Citizen science can improve conservation science, natural resource management, and environmental protection

Biological Conservation
By: , and 



Citizen science has advanced science for hundreds of years, contributed to many peer-reviewed articles, and informed land management decisions and policies across the United States. Over the last 10 years, citizen science has grown immensely in the United States and many other countries. Here, we show how citizen science is a powerful tool for tackling many of the challenges faced in the field of conservation biology. We describe the two interwoven paths by which citizen science can improve conservation efforts, natural resource management, and environmental protection. The first path includes building scientific knowledge, while the other path involves informing policy and encouraging public action. We explore how citizen science is currently used and describe the investments needed to create a citizen science program. We find that:

  1. Citizen science already contributes substantially to many domains of science, including conservation, natural resource, and environmental science. Citizen science informs natural resource management, environmental protection, and policymaking and fosters public input and engagement.
  2. Many types of projects can benefit from citizen science, but one must be careful to match the needs for science and public involvement with the right type of citizen science project and the right method of public participation.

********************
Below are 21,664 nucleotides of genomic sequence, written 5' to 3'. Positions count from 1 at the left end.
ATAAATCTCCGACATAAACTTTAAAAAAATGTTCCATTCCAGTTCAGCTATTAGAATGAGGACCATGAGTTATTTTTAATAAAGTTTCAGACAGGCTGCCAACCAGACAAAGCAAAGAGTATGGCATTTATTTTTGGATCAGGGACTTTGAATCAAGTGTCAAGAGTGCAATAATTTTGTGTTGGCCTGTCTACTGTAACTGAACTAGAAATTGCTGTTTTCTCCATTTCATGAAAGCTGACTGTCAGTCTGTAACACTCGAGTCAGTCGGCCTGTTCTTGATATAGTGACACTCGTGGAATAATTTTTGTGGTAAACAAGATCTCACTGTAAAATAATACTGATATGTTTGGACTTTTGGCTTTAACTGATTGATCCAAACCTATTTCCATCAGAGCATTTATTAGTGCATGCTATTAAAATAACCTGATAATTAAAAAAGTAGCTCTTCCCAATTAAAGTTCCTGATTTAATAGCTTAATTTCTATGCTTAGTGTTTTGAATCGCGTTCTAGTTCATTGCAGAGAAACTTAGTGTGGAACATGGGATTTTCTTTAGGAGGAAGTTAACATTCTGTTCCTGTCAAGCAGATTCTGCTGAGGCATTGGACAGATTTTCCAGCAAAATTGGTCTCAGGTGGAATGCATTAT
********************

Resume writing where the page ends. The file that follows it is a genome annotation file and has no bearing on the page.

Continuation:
3. Citizen science is a rigorous process of scientific discovery, indistinguishable from conventional science apart from the participation of volunteers. When properly designed, carried out, and evaluated, citizen science can provide sound science, efficiently generate high-quality data, and help solve problems.
Publication type Article
Publication Subtype Journal Article
Title Citizen science can improve conservation science, natural resource management, and environmental protection
Series title Biological Conservation
DOI 10.1016/j.biocon.2016.05.015
Volume 208
Year Published 2017
Language English
Publisher Elsevier
Contributing office(s) National Phenology Network
Description 14 p.
First page 15
Last page 28
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